Stay tuned: next week I'll be sharing my favorite new lesson ideas I loved this year and will be putting into my regular rotation! What are some new things you tried this year and loved? I'd love to hear them in the comments!

Tuesday, June 14, 2022

My Favorite Song for Early Childhood

There are so many songs that are so much fun to sing with preschool and Kindergarten but my favorite by far is Miss Julie Ann Johnson. It's just a fun song to sing and because the students get to add their ideas we can sing it over and over again and it never gets old! Here's how I do it (my version is a little different than the ones I see commonly online) and how I use it to reinforce important skills in my early childhood classes.

I've tried over the years to explain my version of the song in writing but it's much easier for me to just demonstrate! Here's a demonstration of the song as I learned it and teach it to my students:

I love pulling this out at the end of the year with my younger students because it is a fun and easy way to get them singing, everyone can get a turn to share an idea (always a winning strategy with early childhood ages), and we can repeat the song every lesson for the last few weeks and it never gets old! 

Besides just being a great way to have fun singing together though, I use it to practice various expressive elements, proper singing voice, and proper singing posture. When I first start teaching the song I have students just sing "oh" after each line so they can hear me sing the words, and I tell them I am looking for people using their best singing voices to decide the next part of the story. I also love bringing the song back at the beginning of 1st grade to reinforce proper singing posture, both singing and standing, by telling students I am looking for the students demonstrating appropriate posture to choose the next verse. 

Once they know it well and can sing the whole thing with me, I'll throw in some expressive elements by asking students to choose a volume level, speed, or emotion to match whatever words the student came up with. I usually look for opportunities when students choose an idea that lends itself to that (for example I've had students suggest "she's never coming back" for the last verse, or say she's going to swim to another country that's far away, etc, which is the perfect time to get students to think about what sort of feeling or message they can convey with their singing).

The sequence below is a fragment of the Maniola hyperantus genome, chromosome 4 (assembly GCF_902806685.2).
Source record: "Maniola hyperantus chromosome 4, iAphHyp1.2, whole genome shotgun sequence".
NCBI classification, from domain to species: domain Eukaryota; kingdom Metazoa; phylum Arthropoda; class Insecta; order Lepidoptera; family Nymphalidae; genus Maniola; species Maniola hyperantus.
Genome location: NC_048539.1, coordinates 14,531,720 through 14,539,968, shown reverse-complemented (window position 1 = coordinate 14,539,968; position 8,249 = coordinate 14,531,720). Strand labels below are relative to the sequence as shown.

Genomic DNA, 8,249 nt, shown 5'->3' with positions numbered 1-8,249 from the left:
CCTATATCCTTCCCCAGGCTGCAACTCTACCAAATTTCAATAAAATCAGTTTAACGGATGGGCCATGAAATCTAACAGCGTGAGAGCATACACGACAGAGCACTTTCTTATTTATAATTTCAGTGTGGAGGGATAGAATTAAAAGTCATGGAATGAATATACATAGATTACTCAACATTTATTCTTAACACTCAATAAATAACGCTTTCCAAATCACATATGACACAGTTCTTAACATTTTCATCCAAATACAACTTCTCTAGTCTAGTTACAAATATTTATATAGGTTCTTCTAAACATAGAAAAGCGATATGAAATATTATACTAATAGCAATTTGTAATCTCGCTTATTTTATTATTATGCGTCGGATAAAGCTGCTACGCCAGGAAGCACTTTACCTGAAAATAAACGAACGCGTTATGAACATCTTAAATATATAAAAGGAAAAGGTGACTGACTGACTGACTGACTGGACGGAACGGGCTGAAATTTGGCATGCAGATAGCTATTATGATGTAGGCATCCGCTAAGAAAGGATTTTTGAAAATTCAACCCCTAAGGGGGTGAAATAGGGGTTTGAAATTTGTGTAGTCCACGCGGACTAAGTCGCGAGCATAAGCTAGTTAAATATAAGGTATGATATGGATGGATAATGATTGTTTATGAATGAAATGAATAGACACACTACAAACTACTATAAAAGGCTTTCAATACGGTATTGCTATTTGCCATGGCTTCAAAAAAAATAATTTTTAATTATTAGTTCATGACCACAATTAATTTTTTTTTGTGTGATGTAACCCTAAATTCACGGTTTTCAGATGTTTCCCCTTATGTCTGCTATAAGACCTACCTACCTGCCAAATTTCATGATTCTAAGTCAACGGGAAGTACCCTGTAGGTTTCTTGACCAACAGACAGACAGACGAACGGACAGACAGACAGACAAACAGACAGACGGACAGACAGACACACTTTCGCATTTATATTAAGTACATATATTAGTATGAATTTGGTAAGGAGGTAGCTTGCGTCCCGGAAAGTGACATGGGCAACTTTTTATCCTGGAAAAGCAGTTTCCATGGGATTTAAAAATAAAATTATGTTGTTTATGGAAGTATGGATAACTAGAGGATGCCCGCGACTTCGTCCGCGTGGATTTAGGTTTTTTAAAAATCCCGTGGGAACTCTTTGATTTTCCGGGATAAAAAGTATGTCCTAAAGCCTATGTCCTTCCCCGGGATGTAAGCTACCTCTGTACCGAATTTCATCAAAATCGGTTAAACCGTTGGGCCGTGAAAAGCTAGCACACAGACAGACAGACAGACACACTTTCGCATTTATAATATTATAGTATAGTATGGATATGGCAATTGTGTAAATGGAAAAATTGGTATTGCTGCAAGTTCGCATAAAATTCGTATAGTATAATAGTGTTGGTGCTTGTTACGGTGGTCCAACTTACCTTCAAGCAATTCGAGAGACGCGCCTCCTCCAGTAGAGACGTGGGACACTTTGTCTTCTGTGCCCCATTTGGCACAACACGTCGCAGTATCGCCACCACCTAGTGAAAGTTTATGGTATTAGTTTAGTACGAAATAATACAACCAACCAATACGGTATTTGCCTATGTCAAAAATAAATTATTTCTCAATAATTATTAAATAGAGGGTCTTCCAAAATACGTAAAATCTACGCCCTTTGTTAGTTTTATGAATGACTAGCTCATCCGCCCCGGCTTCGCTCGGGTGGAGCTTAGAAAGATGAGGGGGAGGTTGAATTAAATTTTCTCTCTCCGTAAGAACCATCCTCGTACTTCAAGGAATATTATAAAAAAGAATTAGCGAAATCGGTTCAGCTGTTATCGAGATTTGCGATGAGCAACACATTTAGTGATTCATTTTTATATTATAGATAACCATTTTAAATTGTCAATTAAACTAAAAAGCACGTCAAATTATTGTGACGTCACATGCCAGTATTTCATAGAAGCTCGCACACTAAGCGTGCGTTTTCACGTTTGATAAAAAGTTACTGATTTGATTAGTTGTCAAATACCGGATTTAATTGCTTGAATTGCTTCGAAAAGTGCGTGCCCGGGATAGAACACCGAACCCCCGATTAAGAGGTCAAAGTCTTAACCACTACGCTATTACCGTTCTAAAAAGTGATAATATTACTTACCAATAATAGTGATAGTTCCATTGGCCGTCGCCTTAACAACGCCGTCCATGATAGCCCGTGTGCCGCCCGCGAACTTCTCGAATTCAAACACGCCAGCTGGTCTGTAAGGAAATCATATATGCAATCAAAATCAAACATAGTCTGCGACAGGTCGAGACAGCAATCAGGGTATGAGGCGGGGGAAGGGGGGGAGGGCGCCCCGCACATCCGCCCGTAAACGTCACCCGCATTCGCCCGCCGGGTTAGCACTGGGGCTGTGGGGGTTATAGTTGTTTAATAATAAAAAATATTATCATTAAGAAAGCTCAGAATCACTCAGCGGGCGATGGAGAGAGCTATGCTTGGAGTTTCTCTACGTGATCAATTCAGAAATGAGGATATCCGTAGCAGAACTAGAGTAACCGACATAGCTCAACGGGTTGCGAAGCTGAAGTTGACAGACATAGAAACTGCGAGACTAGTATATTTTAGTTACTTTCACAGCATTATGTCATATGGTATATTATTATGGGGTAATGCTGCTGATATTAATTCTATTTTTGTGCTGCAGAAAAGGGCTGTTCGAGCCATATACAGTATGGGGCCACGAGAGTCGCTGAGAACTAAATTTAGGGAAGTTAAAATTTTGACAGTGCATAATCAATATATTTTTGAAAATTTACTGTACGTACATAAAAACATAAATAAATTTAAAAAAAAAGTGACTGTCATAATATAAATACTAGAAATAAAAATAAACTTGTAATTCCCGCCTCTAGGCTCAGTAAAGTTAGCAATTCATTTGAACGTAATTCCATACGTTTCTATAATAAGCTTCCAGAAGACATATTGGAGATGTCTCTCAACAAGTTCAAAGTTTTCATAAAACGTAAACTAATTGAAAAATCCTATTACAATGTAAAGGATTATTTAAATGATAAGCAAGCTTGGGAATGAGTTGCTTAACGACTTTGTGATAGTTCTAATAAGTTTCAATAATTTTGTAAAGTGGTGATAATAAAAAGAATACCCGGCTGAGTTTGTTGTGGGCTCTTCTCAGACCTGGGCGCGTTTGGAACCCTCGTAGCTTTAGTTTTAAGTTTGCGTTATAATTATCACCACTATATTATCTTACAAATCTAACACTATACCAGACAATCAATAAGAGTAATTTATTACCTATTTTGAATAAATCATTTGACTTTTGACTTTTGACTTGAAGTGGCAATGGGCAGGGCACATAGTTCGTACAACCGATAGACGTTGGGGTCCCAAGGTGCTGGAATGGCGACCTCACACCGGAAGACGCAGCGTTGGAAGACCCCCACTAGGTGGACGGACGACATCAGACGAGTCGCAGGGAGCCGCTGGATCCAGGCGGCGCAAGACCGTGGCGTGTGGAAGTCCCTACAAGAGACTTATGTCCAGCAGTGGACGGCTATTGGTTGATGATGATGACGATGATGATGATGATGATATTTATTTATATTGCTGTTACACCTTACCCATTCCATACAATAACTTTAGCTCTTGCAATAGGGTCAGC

I hope you'll try this one out with your younger students- it is definitely one of our favorites and a great one to start or end the school year especially! 

Tuesday, June 7, 2022

Teaching Meter in Elementary Music

We spend a lot of time teaching different rhythmic elements, but meter can sometimes get lost in the shuffle. But in terms of music consumption meter is actually an important concept for everyone to understand- perhaps even more so than rhythm! All those jokes about clapping on 1 and 3 come to mind... Here are my favorite ways to teach meter in elementary general music class, including some general strategies as well as several of my favorite specific lesson activities.

General Strategies

The most obvious and frequent strategy I use for exploring and understanding meter is through gross motor movement. I have found Dalcroze techniques are so effective for truly getting the feeling of various meters! I've had students step on the strong beats and clap on the weak beats, or do a vine step for duple and a waltz step for triple- anything that helps students feel and demonstrate the strong and weak beats.

Another similar but less common strategy I use a lot is clapping patterns. I grew up doing clapping games and I love adding them to songs to get even my oldest grades singing with gusto while trying to do some kind of complicated clapping pattern. I usually will either have them clap their own hands or even pat their laps on the downbeat, with other variations of clapping each other's hands on the other beats, to get them to experience the feeling of the meter.

Conducting is another great way to explore meter, and students love getting the chance to really conduct! I first show them the conducting pattern for a specific meter and have them practice conducting with a recording, then I have them conduct with batons to make it feel more authentic. I love showing this video once they've got the basic conducting pattern to get them to explore the expressive elements and conduct with expression!

Specific Lesson Activities

Of course I try to mix in a variety of meters in the songs that we learn in class in general throughout the grade levels, but I always spend some time focusing specifically on triple meter in 1st, 2nd, and 3rd grade, and focus on other more unusual meters, especially 5/4, starting in 4th grade. Here are my posts my favorite specific lesson activities for each of those:

What are your favorite strategies for teaching the concept of meter and exploring different meters in elementary music class? I'd love to hear your ideas in the comments below!